Friday, February 03, 2012

Y I am Catholic - Part 3: the Roman accounts


Christians of course base their belief in the historical existence of Christ on the authority of the Bible and the teachings handed down to them through Christian institutions. But using Christian sources to prove Christian sources is a circular exercise and at some point, for the skeptic, there must be extra-Christian evidence. 

The most credible extra-Christian accounts of historical Christianity and its founding can be found in the writings of their Roman detractors - precisely because they were detractors, and had no interest in promoting or preserving what they considered a pesky cult. There are many such accounts. We will examine two here.


The Roman historian, Tacitus, records in his Annals: “Nero fastened the guilt . . . on a class hated for their abominations, called Christians by the populace. Christus, from whom the name had its origin, suffered the extreme penalty during the reign of Tiberius at the hands of . . . Pontius Pilatus, and a most mischievous superstition, thus checked for the moment, again broke out not only in Judaea, the first source of the evil, but even in Rome...”

Tacitus, here, gives us an account of the central act of Christianity: "Christus suffered the extreme penalty...at the hands of...Pontius Pilate”. Theextreme penalty”, of course, crucifixion. And even the resurrection is referenced. Tacitus calls it “a most mischievous superstition” that was “thus checked for the moment”, but again “broke out” and has made its way from Judea to Rome.

Another important early reference comes from a Roman governor in Asia Minor named Pliny the Younger. Writing to the Emperor Trajan, Pliny inquires as to how to deal with a great multitude in his province that stood “accused of Christianity”, and in so doing, tells us much about who the Christians are:

They were in the habit of meeting on a certain fixed day before it was light, when they sang in alternate verses a hymn to Christ, as to a god, and bound themselves by a solemn oath, not to any wicked deeds, but never to commit any fraud, theft or adultery, never to falsify their word, nor deny a trust when they should be called upon to deliver it up; after which it was their custom to separate, and then reassemble to partake of food--but food of an ordinary and innocent kind.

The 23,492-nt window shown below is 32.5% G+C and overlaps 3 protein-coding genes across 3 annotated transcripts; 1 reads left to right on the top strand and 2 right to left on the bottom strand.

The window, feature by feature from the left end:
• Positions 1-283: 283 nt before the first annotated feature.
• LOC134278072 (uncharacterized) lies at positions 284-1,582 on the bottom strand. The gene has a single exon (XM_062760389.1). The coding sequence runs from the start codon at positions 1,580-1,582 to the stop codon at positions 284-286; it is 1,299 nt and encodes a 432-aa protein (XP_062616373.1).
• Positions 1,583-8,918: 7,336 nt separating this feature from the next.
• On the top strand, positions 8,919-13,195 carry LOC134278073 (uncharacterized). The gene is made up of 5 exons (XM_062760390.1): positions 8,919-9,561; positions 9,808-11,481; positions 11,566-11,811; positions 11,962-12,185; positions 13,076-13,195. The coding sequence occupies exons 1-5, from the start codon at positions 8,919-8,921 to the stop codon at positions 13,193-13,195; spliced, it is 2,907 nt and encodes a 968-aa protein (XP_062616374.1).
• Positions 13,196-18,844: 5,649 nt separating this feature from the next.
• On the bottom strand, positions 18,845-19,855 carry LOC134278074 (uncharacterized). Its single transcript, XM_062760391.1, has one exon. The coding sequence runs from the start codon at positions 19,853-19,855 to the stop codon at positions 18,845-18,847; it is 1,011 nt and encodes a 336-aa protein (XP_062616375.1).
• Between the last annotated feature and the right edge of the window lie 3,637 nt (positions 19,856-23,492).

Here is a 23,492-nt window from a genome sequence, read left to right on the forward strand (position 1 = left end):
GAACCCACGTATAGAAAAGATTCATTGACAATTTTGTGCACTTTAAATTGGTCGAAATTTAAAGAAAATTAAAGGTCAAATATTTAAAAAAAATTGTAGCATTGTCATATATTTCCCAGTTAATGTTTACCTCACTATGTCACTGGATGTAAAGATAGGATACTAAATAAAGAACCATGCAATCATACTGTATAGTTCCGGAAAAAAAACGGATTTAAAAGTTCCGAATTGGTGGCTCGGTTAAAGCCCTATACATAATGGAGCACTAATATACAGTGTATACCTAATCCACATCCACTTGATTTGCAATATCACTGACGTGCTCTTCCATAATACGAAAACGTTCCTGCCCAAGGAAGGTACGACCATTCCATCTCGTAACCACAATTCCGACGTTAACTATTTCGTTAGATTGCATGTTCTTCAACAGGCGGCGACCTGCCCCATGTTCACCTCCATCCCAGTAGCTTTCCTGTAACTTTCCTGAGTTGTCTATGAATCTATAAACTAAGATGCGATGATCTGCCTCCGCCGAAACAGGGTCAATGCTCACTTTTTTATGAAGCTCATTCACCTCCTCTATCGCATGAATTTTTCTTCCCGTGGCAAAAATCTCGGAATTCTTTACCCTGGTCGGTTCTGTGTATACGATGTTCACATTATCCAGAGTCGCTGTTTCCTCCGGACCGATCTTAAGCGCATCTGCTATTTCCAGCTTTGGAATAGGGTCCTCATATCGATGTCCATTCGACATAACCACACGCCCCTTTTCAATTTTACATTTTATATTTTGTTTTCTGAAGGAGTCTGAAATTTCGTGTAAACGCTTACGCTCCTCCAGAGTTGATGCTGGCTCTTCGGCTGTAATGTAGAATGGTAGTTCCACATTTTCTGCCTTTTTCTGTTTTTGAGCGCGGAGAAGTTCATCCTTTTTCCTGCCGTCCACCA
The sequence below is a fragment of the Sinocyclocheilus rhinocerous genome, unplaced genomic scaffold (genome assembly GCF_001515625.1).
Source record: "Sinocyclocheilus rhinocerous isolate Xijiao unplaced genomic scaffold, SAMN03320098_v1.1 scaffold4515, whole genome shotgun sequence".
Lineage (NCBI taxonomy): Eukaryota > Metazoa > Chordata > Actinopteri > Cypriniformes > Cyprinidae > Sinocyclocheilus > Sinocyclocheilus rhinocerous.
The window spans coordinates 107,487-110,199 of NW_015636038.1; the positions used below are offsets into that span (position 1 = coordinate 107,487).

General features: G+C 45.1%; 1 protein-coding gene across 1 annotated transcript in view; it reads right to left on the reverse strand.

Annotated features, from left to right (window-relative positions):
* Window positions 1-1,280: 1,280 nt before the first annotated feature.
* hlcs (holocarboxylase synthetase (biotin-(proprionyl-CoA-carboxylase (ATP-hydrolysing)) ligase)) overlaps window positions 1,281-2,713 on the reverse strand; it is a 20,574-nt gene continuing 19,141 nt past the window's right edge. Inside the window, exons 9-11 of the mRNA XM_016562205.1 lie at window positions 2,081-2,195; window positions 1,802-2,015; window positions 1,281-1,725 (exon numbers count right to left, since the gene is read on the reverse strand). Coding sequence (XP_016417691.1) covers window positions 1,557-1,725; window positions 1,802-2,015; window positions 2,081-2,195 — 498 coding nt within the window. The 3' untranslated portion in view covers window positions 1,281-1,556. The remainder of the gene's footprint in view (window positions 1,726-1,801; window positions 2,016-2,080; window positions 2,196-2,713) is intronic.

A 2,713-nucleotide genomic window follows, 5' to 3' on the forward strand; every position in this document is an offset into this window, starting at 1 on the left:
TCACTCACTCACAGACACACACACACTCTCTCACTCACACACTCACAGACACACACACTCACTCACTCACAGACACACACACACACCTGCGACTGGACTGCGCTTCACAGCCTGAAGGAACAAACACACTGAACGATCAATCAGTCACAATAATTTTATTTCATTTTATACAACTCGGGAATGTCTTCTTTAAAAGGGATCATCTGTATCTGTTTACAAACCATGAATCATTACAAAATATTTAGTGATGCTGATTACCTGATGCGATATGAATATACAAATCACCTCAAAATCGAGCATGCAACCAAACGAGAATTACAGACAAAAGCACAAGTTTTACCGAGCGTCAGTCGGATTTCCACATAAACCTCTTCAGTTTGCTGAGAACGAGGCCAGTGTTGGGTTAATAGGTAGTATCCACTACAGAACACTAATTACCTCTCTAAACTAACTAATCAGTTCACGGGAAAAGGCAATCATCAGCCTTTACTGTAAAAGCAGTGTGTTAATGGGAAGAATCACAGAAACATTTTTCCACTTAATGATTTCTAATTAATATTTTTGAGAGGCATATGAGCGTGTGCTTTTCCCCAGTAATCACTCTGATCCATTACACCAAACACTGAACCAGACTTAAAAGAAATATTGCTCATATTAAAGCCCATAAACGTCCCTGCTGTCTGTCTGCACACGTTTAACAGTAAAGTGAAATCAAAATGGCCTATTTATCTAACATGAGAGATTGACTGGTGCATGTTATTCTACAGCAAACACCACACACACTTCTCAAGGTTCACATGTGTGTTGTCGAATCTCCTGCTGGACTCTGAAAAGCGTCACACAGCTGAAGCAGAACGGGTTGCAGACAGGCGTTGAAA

There is much here. First we see that Christians gathered on a "fixed day", which corroborates Acts 20:7 (“On the first day of the week we gathered...”) The fact that they sang a hymn to Christ tells us that Christians worshiped Christ as God and did not just revere him. And the binding of themselves by a solemn oath, swearing not to engage in a list of misdeeds, tells us that belief in Christ necessitated a change in moral behavior.

There is also an account here of the Eucharist - which is especially interesting for its reference to “food of an ordinary and innocent kind.” This is noted because Christians were ignorantly thought to practice cannibalism. Pliny makes the case to the Emperor that this is not so. And of course to the observer, what is consumed at the Christian Eucharist, does appear to be “food of an ordinary...kind”.

The whole entry is a bit amusing because, as noted, Pliny’s letter is a perplexed inquiry to Trajan as to what to do with these people who are living exemplary moral lives, but stand “accused”. If they had been criminals there would have been no need to contact the Emperor for advice. And because of the Roman tolerance for worship of gods of every stripe, the particular worship of the Christians was not a criminal act. So Pliny appears to be in a knot. (Their crime of course is that they refused to also worship the Roman gods.)

One other observation. We know from Acts 20:7 that Christians understood Sunday (“the first day of the week”) to be the appropriate day for worship. But here we also see a reference to the time of day: “before it was light”. It is curious that in our Vatican II inspired desire to “return to the sources” and to resurrect all things ancient (it was called “ressourcement” at the Council), the ancient practice of meeting and worshipping “before it was light” has not been as enthusiastically embraced as were other reforms.

(Go here for Part 4.)

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